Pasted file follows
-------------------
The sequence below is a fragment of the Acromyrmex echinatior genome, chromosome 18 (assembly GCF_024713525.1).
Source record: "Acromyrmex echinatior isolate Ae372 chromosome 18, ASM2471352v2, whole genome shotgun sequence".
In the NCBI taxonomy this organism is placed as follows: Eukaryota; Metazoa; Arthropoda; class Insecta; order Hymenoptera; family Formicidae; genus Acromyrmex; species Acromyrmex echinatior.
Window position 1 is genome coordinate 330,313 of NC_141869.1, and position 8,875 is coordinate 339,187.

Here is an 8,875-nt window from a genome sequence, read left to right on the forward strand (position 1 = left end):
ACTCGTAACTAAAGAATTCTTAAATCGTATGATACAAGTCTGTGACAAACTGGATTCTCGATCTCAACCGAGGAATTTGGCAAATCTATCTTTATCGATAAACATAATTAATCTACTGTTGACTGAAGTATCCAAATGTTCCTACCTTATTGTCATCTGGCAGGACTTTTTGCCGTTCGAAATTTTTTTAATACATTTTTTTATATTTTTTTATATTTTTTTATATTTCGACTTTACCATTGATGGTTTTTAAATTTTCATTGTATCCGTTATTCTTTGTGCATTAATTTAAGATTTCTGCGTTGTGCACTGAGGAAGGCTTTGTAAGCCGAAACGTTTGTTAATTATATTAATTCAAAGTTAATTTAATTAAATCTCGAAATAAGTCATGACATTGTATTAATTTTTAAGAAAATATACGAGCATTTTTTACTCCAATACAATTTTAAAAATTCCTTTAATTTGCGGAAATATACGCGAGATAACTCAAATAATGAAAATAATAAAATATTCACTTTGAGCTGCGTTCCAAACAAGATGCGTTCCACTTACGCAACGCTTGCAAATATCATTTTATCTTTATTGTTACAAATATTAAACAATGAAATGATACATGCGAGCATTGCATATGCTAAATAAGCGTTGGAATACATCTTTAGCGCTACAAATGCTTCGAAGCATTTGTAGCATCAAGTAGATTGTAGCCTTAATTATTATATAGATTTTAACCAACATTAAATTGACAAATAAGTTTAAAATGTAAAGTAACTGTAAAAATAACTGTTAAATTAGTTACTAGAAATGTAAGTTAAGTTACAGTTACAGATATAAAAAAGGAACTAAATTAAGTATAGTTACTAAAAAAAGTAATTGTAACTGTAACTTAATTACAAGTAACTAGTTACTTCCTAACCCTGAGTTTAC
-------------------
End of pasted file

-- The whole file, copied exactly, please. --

The sequence below is a fragment of the Acromyrmex echinatior genome, chromosome 18 (assembly GCF_024713525.1).
Source record: "Acromyrmex echinatior isolate Ae372 chromosome 18, ASM2471352v2, whole genome shotgun sequence".
In the NCBI taxonomy this organism is placed as follows: Eukaryota; Metazoa; Arthropoda; class Insecta; order Hymenoptera; family Formicidae; genus Acromyrmex; species Acromyrmex echinatior.
Window position 1 is genome coordinate 330,313 of NC_141869.1, and position 8,875 is coordinate 339,187.

Here is an 8,875-nt window from a genome sequence, read left to right on the forward strand (position 1 = left end):
ACTCGTAACTAAAGAATTCTTAAATCGTATGATACAAGTCTGTGACAAACTGGATTCTCGATCTCAACCGAGGAATTTGGCAAATCTATCTTTATCGATAAACATAATTAATCTACTGTTGACTGAAGTATCCAAATGTTCCTACCTTATTGTCATCTGGCAGGACTTTTTGCCGTTCGAAATTTTTTTAATACATTTTTTTATATTTTTTTATATTTTTTTATATTTCGACTTTACCATTGATGGTTTTTAAATTTTCATTGTATCCGTTATTCTTTGTGCATTAATTTAAGATTTCTGCGTTGTGCACTGAGGAAGGCTTTGTAAGCCGAAACGTTTGTTAATTATATTAATTCAAAGTTAATTTAATTAAATCTCGAAATAAGTCATGACATTGTATTAATTTTTAAGAAAATATACGAGCATTTTTTACTCCAATACAATTTTAAAAATTCCTTTAATTTGCGGAAATATACGCGAGATAACTCAAATAATGAAAATAATAAAATATTCACTTTGAGCTGCGTTCCAAACAAGATGCGTTCCACTTACGCAACGCTTGCAAATATCATTTTATCTTTATTGTTACAAATATTAAACAATGAAATGATACATGCGAGCATTGCATATGCTAAATAAGCGTTGGAATACATCTTTAGCGCTACAAATGCTTCGAAGCATTTGTAGCATCAAGTAGATTGTAGCCTTAATTATTATATAGATTTTAACCAACATTAAATTGACAAATAAGTTTAAAATGTAAAGTAACTGTAAAAATAACTGTTAAATTAGTTACTAGAAATGTAAGTTAAGTTACAGTTACAGATATAAAAAAGGAACTAAATTAAGTATAGTTACTAAAAAAAGTAATTGTAACTGTAACTTAATTACAAGTAACTAGTTACTTCCTAACCCTGAGTTTAC